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Dealing With Sibling Conflict/Part 1 (Sibling Series Ep. 3)

(The video version of this post is at the bottom, if you’d rather listen!)

In the last video I talked about what it looks like to nurture sibling relationships and I ended that talk giving you a heads up that more often than not those nurturing moments will turn into fighting or conflict!  But the really awesome thing is that conflict is a springboard that can help us teach our kids so many life skills!  AND if you have tools in your toolbox, ready to deal with it, God can take what the enemy means for evil and use it for good!  So be brave and read on!

A few things to remember when our kids get into conflict:

1.) Don’t be too quick to jump in and solve the problem.  Let your kids try to work it out first because it gives them ownership of the situation AND requires them to work at it FIRST.  

2.) Listen and be aware of where the conflict is going.  If it is clearly NOT productive (but again don’t be too quick to jump in), it may be time to step in.  Is the conflict just going around in circles?  Is it becoming deeply hurtful?  Are emotions escalating too high?  It’s important to remember that God says, “Life and death are in the power of the tongue.” (Proverbs 18:21) Words are powerful.  Insist that your kids keep a certain level of respect in their communication.

Our kids (and we) learn so much about their own hearts and other’s through conflict:  what sets them (or others) off, being aware of each other’s strengths and weaknesses, etc.  We want to encourage them to learn to respect other’s strengths and bear in love with other’s weaknesses, because we ALL have them.

Be sure that you are setting an example in your own relationships because our kids will absorb more of what you DO than what you tell them.  Think through your current relationships and whether or not you are setting a godly example.  Sometimes that means overlooking offenses and other times it means setting boundaries.  Both are imperative for healthy relationships.

Again, our kids learn SO much from conflict…communication, negotiation, empathy, etc.  It’s important to seize the opportunity that conflict gives us!

Sometimes we get a little weary of being the heavy hand, but one thing we need to remind ourselves of (and our kids), is that God has a lot to say about healthy relationships and that’s our standard.  We (the parents) didn’t set the boundaries…they were set by our Creator who loves us, knows us inside and out, and KNOWS what is best for us!  

When we do step into these conflicts it’s important to ask a lot of questions…ones like, “Are you treating him the way you want to be treated? (this is teaching empathy…how to put themselves in someone else’s shoes and feel what they feel)  This is the standard that God has for us in Matthew 7:12 (it’s also known as The Golden Rule).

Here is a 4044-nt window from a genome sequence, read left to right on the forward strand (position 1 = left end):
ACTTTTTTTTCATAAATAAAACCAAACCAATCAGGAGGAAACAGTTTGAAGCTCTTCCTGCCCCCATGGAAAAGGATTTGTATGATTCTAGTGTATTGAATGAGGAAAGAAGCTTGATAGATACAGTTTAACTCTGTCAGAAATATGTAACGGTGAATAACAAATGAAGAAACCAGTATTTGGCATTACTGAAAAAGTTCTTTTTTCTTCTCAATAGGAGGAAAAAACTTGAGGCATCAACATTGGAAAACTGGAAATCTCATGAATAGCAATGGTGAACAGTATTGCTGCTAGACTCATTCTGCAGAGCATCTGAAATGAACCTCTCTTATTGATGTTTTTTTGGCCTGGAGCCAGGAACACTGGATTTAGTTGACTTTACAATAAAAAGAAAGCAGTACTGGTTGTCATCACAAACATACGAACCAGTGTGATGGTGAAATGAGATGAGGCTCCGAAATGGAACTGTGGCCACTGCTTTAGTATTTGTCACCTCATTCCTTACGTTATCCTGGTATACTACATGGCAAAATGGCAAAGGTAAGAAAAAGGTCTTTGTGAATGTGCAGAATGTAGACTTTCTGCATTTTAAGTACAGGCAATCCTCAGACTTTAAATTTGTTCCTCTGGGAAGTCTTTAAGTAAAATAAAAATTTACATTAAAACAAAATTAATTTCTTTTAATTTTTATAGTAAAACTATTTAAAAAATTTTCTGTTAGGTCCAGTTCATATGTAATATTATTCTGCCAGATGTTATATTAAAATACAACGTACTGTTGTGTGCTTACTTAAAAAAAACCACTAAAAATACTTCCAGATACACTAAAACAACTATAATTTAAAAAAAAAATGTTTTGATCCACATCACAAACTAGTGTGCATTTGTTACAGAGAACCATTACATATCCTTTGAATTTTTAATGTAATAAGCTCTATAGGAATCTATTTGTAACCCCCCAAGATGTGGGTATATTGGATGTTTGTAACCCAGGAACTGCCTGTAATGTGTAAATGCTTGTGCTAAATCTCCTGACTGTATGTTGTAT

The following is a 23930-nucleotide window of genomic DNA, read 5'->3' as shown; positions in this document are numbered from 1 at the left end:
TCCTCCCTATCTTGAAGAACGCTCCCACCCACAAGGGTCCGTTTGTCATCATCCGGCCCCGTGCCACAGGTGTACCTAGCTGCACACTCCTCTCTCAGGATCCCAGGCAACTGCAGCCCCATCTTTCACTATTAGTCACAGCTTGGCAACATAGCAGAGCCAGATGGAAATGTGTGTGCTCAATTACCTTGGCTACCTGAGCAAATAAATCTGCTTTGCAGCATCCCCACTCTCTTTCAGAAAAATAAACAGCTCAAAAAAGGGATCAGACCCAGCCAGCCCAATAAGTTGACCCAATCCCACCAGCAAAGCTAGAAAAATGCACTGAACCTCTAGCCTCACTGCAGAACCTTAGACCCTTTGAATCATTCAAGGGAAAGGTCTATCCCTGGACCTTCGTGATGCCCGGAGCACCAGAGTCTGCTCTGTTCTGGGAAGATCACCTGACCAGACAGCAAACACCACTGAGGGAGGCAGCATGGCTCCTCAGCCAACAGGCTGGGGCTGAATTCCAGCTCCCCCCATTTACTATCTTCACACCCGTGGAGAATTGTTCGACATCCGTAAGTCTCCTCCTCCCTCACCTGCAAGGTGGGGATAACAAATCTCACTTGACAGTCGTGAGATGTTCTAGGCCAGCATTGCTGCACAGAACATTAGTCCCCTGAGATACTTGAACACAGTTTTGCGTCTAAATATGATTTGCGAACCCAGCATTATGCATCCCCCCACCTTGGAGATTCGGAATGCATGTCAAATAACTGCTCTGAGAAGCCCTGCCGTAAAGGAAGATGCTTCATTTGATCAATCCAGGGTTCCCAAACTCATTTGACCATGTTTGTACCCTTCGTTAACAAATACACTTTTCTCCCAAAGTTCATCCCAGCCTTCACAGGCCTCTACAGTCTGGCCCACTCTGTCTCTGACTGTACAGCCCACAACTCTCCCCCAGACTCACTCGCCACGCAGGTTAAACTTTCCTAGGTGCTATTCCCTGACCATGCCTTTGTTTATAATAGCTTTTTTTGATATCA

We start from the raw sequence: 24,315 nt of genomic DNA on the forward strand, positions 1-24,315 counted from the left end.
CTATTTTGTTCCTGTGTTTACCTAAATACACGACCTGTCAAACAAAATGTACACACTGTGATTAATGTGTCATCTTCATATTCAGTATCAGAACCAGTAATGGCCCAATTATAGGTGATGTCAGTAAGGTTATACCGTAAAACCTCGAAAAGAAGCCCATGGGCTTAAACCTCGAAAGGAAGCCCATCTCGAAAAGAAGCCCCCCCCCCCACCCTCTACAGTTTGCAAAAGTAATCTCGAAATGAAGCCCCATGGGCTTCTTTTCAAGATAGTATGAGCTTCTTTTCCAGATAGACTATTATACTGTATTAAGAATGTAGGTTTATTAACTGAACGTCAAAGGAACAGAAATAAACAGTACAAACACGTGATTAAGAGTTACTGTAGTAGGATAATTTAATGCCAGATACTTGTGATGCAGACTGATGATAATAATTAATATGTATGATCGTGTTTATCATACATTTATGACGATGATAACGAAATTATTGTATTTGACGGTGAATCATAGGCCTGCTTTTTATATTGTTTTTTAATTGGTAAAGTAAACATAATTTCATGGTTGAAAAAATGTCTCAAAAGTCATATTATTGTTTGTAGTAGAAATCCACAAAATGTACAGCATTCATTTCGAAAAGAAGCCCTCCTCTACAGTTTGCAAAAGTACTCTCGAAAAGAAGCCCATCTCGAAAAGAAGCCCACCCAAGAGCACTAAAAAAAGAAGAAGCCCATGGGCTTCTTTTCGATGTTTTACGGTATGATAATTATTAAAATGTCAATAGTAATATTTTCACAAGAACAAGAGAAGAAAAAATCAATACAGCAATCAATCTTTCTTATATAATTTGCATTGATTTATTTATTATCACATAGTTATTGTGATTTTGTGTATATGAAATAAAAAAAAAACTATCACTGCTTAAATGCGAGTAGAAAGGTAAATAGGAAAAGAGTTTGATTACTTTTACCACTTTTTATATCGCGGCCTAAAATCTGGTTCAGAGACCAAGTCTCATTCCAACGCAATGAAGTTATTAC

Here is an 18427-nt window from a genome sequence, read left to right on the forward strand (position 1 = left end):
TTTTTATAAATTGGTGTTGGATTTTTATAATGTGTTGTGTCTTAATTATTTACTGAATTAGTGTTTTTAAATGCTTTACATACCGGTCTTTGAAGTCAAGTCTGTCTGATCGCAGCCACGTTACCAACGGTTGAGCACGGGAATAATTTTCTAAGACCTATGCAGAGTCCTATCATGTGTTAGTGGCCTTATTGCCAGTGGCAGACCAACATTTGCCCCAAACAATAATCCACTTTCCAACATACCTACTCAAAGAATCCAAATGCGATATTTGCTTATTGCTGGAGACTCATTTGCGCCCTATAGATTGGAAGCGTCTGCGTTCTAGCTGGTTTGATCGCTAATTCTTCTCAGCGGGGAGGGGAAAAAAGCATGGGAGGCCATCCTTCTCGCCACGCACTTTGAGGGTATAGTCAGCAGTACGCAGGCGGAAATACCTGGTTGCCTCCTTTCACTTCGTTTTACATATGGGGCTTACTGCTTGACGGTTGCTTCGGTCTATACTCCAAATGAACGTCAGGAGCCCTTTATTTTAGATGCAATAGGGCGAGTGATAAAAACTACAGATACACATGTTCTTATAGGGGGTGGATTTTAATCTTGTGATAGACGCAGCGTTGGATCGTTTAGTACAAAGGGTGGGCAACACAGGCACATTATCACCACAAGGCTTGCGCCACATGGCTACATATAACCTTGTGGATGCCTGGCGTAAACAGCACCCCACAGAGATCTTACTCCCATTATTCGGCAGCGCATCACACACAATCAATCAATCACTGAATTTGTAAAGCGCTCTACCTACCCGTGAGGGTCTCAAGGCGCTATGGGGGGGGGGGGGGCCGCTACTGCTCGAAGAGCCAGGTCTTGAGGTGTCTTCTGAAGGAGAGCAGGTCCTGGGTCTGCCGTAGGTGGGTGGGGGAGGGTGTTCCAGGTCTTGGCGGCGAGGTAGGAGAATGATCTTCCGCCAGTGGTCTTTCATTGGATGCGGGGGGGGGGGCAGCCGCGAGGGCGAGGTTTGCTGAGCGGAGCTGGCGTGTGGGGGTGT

We want to help our kids learn the importance of seeking to understand before being understood.  That means that they have to LISTEN to the other person.  This is where we have practiced what’s called Drive Thru Talking.  It’s where one child has the chance to express in his own words his frustration or explanation to the other.  Then the other has to repeat back to him what he said and vice versa.  Almost EVERY single time we have done this with our kids, we found that they were totally NOT hearing each other.

If you are doing Drive Thru Talking and you find it’s STILL not going well, that is a great time to HIT THE PAUSE BUTTON.  It’s amazing what some time apart will do.  It teaches our kids that relationships are work and often there is no instant gratification.  Take a break, have them (and you) think and pray about the situation and then come back together to work on more Drive Thru Talking and working toward resolution which includes any apologies.  

God tells in Ephesians 4:26: And “don’t sin by letting anger control you.” Don’t let the sun go down while you are still angry,  If at all possible make it a rule in your family not to go to bed angry..

Sometimes you will have child who is “overly sensitive”.  It’s important that that child learns to accept correction without being easily offended (I Corin 13 says that part of truly loving others is NOT being easily offended) and it’s good for the child who is trying to point something out to the sensitive one to learn to do it in love.  God says we are to speak the truth in love…that means our motivation is wanting what is best for the other person, even if it is a hard thing to talk about.  Our heart is to encourage, not discourage.  Again, we set this example in our own relationships..our marriages, friendships, etc.

Lastly, remember that NO parent ever does it all right, but after many years of parenting, I can say that His GRACE covers so much!  I often would remember how the boy brought the few loaves and fishes to Jesus and he MADE IT ENOUGH.  He will do no less for us as we press in to honor him in our family life!

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